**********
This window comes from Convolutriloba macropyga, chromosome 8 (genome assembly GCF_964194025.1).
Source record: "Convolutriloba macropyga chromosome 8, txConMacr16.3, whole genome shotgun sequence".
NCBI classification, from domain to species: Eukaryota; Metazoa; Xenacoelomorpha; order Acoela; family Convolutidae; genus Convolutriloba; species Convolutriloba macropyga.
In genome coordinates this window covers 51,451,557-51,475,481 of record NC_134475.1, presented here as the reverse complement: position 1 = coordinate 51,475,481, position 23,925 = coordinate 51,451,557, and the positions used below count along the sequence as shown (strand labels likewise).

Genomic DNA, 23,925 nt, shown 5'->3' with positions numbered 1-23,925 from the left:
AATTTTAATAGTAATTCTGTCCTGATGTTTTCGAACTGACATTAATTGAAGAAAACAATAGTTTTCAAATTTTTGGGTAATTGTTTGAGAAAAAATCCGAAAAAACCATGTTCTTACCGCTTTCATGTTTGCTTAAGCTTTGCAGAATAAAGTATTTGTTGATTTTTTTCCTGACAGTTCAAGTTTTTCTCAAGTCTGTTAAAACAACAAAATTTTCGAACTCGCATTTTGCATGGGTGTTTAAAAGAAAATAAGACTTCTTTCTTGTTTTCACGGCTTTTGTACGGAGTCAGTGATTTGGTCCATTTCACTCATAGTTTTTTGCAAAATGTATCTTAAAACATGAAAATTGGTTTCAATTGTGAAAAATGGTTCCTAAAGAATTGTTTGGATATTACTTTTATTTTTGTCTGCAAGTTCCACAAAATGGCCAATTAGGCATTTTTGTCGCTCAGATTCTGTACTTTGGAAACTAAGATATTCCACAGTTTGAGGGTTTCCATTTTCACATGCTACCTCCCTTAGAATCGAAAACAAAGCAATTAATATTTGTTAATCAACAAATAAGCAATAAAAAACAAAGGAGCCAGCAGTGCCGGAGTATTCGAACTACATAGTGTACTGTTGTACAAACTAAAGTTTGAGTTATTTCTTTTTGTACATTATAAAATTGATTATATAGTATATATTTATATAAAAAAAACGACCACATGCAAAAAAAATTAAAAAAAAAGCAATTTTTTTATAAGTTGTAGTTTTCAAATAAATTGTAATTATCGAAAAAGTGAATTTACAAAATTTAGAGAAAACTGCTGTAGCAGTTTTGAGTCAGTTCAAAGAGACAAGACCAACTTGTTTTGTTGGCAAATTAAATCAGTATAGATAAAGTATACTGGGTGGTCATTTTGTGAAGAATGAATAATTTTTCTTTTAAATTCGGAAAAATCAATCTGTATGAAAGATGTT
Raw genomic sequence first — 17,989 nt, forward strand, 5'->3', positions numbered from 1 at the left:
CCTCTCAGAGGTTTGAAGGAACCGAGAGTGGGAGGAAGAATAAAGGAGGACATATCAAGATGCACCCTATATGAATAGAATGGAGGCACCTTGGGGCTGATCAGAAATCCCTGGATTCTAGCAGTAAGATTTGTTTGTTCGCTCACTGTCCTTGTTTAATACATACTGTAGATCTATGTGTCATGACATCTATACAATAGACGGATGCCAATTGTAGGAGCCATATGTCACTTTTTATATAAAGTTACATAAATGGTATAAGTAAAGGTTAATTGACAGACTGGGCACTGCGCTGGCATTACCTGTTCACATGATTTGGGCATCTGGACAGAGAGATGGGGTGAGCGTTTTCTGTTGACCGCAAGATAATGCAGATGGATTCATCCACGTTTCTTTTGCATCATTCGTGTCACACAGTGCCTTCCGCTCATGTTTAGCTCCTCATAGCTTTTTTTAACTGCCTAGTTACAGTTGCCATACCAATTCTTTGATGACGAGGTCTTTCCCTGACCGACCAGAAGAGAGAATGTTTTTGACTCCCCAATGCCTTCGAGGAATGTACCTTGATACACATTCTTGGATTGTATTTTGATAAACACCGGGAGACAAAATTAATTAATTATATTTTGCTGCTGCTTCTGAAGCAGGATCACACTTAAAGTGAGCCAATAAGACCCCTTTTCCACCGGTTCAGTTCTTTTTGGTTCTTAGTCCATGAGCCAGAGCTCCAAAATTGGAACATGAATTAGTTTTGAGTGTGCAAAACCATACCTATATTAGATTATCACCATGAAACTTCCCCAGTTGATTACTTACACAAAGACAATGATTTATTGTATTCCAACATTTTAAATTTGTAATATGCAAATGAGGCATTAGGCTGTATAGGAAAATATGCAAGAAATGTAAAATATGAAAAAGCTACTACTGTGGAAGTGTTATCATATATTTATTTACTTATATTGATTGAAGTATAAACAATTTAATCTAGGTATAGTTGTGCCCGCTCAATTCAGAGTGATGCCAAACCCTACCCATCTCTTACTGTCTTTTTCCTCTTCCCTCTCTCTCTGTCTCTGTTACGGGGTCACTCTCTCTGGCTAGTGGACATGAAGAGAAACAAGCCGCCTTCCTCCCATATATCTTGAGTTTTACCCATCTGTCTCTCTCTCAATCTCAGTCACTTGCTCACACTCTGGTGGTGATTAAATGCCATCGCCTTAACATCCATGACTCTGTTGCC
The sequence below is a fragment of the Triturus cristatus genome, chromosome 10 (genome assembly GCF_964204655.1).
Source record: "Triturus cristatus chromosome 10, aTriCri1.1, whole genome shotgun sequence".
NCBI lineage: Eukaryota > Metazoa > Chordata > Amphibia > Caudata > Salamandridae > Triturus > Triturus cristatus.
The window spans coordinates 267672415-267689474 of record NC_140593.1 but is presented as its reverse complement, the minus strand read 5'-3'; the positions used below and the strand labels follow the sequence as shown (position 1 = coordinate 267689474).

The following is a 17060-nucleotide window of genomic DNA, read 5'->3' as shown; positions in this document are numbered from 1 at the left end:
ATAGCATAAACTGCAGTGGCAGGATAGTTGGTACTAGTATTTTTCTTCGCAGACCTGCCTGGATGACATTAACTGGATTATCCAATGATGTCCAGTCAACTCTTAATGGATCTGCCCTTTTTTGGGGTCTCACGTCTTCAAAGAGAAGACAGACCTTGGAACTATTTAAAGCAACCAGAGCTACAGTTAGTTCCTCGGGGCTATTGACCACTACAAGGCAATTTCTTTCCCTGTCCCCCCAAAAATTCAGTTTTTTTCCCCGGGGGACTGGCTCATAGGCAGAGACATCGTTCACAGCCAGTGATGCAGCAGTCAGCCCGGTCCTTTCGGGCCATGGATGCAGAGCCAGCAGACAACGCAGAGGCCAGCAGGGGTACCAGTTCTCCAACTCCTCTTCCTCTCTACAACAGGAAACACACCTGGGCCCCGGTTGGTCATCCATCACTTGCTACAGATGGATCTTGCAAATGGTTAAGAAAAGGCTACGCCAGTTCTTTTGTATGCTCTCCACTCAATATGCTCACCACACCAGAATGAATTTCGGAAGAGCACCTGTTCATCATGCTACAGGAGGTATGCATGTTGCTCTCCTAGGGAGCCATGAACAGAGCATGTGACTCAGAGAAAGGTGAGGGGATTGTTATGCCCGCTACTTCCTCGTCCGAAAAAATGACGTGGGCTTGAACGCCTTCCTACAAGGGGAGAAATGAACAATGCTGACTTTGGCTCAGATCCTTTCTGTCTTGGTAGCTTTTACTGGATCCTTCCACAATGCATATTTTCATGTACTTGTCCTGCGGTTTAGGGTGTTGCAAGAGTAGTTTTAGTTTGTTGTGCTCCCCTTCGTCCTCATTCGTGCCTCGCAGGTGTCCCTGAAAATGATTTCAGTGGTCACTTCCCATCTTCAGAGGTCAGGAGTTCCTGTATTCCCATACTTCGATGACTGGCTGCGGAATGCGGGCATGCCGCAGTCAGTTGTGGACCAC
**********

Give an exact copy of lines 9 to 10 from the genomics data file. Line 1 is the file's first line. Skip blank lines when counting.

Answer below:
The sequence below is a fragment of the Triturus cristatus genome, chromosome 10 (genome assembly GCF_964204655.1).
Source record: "Triturus cristatus chromosome 10, aTriCri1.1, whole genome shotgun sequence".